Keeping Religion Out of Political Discourse

I discussed a Reverend’s religiously based response to an article on abortion.  Here is what he said:

ELLEN GOODMAN (”Trumping women’s rights,” Op-ed, April 20) accuses politicians (mostly male) of playing God. May I remind her that it was the first woman playing God in a garden and deciding for herself what was good and what was evil that got us into the moral mess that we find ourselves in today.

Well he got two amazing responses in the May 6th Sunday Globe:

THE GLOBE does a public service in publishing letters like that of the Rev. George Szal (“Womb, woman, and child,” April 29), in which he espouses the breathtakingly medieval notion of blaming the world’s troubles on a woman’s choice — in this case, the biblical Eve. It serves as a useful reminder of how far most people’s concepts of morality have evolved since the Middle Ages, and at the same time of how much remains to be accomplished.


The Reverend is indeed stuck in a dark past, and his letter only serves to show just how out of touch the radical religious right is.  Jenniffer’s response really hits home (emphasis mine):

I AM sure that I am not the only woman and reader compelled to respond to George Szal’s infuriating letter regarding the Supreme Court’s recent ban on so-called partial-birth abortion. While the reverend is certainly entitled to his opinion, I would like to remind him, as well as other religious individuals, that I am protected from the ramifications of such opinions by the constitutionally mandated separation of church and state. Religious fables have no place in political debates that decide my right to make decisions regarding my own health and welfare. Shame on Szal for writing a letter that overtly degrades and vilifies women, and shame on the Globe for giving him a platform to do so.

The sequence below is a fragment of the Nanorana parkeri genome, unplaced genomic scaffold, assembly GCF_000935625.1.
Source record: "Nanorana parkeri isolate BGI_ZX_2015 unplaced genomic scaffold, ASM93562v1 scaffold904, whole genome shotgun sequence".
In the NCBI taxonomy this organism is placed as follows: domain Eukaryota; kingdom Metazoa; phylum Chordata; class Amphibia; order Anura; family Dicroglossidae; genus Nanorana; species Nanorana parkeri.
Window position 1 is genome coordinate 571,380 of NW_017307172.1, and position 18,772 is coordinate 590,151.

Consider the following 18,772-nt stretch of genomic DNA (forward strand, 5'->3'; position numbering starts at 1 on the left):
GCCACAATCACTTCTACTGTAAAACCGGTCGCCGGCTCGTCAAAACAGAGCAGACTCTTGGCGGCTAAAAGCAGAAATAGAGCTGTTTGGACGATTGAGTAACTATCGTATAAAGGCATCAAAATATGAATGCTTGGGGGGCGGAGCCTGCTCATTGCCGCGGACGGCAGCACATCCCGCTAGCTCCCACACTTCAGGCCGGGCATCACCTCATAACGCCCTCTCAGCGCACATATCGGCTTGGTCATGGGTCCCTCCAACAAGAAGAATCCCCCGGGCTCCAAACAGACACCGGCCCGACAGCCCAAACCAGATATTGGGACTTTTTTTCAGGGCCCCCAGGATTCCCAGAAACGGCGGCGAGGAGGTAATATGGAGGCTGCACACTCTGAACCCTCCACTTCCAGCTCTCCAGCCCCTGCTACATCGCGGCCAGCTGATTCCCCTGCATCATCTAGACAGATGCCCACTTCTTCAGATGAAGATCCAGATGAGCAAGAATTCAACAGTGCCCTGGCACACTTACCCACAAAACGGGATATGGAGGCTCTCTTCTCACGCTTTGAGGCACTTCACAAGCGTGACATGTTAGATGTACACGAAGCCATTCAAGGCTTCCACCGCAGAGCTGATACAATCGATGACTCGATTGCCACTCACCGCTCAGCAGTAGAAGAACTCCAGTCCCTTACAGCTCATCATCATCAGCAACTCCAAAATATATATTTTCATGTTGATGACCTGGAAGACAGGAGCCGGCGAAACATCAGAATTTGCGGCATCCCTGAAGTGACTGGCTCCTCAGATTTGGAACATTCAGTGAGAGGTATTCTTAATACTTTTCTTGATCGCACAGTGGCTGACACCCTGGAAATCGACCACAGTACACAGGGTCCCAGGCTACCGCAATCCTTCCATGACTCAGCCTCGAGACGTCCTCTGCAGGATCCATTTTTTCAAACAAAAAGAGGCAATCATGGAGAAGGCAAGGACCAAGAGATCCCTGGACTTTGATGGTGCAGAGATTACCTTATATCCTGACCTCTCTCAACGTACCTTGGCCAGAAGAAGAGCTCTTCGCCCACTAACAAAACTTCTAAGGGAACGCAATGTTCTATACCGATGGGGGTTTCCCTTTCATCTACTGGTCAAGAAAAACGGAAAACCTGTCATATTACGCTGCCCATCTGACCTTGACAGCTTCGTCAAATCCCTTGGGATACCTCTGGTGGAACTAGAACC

Ouch.  But right on.  Why should one person’s religious conviction be a legal force in our country, a sword dangled over all our heads?  The Reverend’s letter not only serves to try and justify the ruling, it also attempts to suggest women innately deserve to be oppressed, that women are not morally equal to men.

We do not need religion to have a system of ethics.  We do not need religion, period, to have a successful and compassionate government.  What we do need is a sharper distinction between Church and State.  It is not just our religious freedoms, but all of our freedoms that are at stake.  If one religion is established as a valid source for law, then more than our ability to practice or not practice as we choose could be lost.

By pursuing a secular state, we have so much more to gain.  We can start by looking at where we ground our arguments.


One Response

  1. […] already talked a bit about the letter, but it is one line that sticks out (emphasis mine): THE GLOBE does a public […]

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